Much has changed in the relationship between Britain and Europe since 1902: Mackinder would acknowledge the importance of the European Single Market for the UK. Unfortunately, Boris Johnson has failed to understand the nature of the geopolitical relationship between Britain and Europe, and that it has at its heart two enduring qualities that are difficult to align: paradox and mutability. They constitute the essence of the policy challenge that successive Conservative governments have struggled to resolve.
The paradox is, as I have said, that Britain is part of Europe but not in it. History illuminates the mutability of the relationship. It was not until the Tudor period that the English Channel became an effective strategic boundary. Before then, Mackinder argued that “London was more closely connected on the tide ways with Paris, Flanders, and the Hanseatic cities than with Scotland or Ireland or Wales.”
The primary function of any nation state is to integrate its diverse regions into a cohesive organizational unit, assimilating regional differences. This raises the question of the nature of the boundaries that separate these regions. The differences between Northern Ireland and the Republic are extensions of variations in Britain. Much of the previous literature (including that by N.J.G. Pounds, J. Anderson and F. Gallagher) focuses on the “disputed” nature of the land boundary. This is despite the fact that the international boundary was confirmed in a tripartite treaty between the Free State, the British government and the Northern Ireland government in 1925. This did little to ameliorate the development of a narrative by Irish governments that the Irish Sea and the North Channel constitute a “natural” boundary. Implicit in this is the assumption that the whole of Ireland and Britain constitute two distinct cultural regions, the geographically deterministic rationale being that they are both islands.
In The Irish Border as a Cultural Divide (1962), the Dutch political geographer, M.W. Heslinga studied regionalism in Ireland in the context of the British Isles, and comes closest to a valid understanding of the geopolitical realities of Northern Ireland. Heslinga’s thesis consists of three propositions that are all grounded in the methods of geopolitics. Firstly, political boundaries that have no relation to conspicuous geographical configurations are not necessarily unworkable. Secondly, Heslinga challenges the assumption that the sea constitutes a natural boundary separating political entities: in the context of the British Isles the sea actually brings people together. Thirdly, he builds on the concept of human associations as articulated by the American political geographer Richard Hartshorne. A consequence of these associations is that regions can have ties with one another which do not conform to the boundaries arising from physical geography. There are three types of human associations: historical, socio-economic and cultural.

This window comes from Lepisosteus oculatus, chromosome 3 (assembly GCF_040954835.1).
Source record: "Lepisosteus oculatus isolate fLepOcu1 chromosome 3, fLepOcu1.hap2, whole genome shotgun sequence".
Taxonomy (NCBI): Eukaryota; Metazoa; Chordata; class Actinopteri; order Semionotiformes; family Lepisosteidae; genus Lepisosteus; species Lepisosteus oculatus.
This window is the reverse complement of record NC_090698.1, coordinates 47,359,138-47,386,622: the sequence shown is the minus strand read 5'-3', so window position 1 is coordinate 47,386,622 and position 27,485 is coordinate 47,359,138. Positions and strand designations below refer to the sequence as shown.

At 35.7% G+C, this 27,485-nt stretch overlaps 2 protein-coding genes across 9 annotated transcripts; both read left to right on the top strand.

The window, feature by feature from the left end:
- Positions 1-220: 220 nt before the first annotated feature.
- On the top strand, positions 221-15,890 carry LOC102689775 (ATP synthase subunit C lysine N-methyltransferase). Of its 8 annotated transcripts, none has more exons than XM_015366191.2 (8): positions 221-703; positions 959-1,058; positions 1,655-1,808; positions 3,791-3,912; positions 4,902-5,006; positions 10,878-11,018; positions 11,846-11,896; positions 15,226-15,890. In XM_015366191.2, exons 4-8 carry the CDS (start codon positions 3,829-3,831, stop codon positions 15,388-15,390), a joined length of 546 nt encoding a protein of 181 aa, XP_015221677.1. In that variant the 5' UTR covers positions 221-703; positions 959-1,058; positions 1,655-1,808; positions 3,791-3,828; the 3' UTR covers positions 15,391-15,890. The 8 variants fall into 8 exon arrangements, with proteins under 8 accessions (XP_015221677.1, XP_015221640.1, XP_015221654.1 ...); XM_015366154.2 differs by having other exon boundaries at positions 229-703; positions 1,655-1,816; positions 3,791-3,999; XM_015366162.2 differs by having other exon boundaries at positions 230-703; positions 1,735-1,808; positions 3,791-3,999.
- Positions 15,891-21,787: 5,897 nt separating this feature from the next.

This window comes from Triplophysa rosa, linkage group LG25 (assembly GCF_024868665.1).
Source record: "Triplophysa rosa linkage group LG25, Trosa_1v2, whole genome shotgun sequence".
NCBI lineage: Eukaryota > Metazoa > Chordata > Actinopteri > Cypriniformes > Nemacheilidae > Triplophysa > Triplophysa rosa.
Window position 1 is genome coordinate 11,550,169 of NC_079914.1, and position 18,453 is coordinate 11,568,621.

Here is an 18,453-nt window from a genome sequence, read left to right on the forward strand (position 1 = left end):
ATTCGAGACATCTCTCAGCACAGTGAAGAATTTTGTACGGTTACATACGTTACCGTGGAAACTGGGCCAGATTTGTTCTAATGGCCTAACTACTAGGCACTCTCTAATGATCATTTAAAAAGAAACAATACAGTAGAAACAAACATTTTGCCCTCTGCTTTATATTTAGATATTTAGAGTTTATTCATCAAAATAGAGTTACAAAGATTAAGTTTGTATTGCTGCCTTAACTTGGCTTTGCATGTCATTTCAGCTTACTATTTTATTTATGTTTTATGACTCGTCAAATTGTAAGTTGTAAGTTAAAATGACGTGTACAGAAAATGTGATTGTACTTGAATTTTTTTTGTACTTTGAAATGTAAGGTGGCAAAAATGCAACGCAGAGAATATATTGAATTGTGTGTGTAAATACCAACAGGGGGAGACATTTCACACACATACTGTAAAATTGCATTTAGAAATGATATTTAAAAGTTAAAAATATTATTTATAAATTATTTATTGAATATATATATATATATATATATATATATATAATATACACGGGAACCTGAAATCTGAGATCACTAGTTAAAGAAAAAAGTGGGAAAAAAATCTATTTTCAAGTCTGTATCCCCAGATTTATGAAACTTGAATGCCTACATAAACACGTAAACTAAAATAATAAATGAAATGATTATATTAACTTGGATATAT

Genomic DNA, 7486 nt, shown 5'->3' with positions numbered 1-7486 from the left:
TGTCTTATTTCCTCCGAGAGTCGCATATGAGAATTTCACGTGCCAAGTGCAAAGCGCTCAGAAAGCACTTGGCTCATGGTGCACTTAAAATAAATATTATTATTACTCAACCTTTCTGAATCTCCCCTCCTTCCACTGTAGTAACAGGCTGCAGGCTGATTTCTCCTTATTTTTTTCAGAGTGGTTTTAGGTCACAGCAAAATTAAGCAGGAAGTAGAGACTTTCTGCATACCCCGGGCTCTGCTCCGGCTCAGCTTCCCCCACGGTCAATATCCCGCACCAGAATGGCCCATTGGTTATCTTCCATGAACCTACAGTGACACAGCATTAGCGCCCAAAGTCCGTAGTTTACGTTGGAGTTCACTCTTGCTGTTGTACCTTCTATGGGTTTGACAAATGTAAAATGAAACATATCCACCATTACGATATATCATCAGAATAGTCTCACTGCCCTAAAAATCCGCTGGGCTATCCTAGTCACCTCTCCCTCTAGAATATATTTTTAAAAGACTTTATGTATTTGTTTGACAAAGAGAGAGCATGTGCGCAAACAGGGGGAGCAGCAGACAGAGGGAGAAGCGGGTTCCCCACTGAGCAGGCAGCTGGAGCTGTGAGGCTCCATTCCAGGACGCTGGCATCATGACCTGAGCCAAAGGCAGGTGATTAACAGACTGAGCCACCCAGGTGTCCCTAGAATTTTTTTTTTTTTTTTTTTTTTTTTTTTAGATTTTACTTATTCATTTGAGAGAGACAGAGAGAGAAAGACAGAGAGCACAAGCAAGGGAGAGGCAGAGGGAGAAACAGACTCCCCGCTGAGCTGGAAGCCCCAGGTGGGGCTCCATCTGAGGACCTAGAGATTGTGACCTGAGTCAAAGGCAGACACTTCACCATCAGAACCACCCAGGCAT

These three associations provide the core of Heslinga’s thesis: the Irish border not only delineates the limits of political jurisdiction, but also conforms to one of the most important regional divisions in the British Isles as a whole. Firstly, it marks off, in a geopolitical sense, the Scottish part of Ireland from the Anglicized part. These human associations were conditioned, not determined, by two aspects of Ireland’s geographical configuration. In a geographical sense there is little evidence of “national unity”: “The general physiographical plain, a central basin surrounded by group of mountains and hills is repeated on a smaller scale in the north-east of the island” (p. 43). The central Ulster lowlands clearly stand apart, as does the Foyle valley in the north-western part of Northern Ireland. Secondly, this dividing line between the north and the south of the island conditioned political outcomes: “…it may be said that the often-repeated Nationalist argument, that the natural unity of Ireland should have imposed a natural unity from an early date, is one very hard to sustain in the light of historical geography. It was relatively easy to gain a foothold on Irish soil; it was very difficult to establish an effective supremacy over the whole island” (p. 45).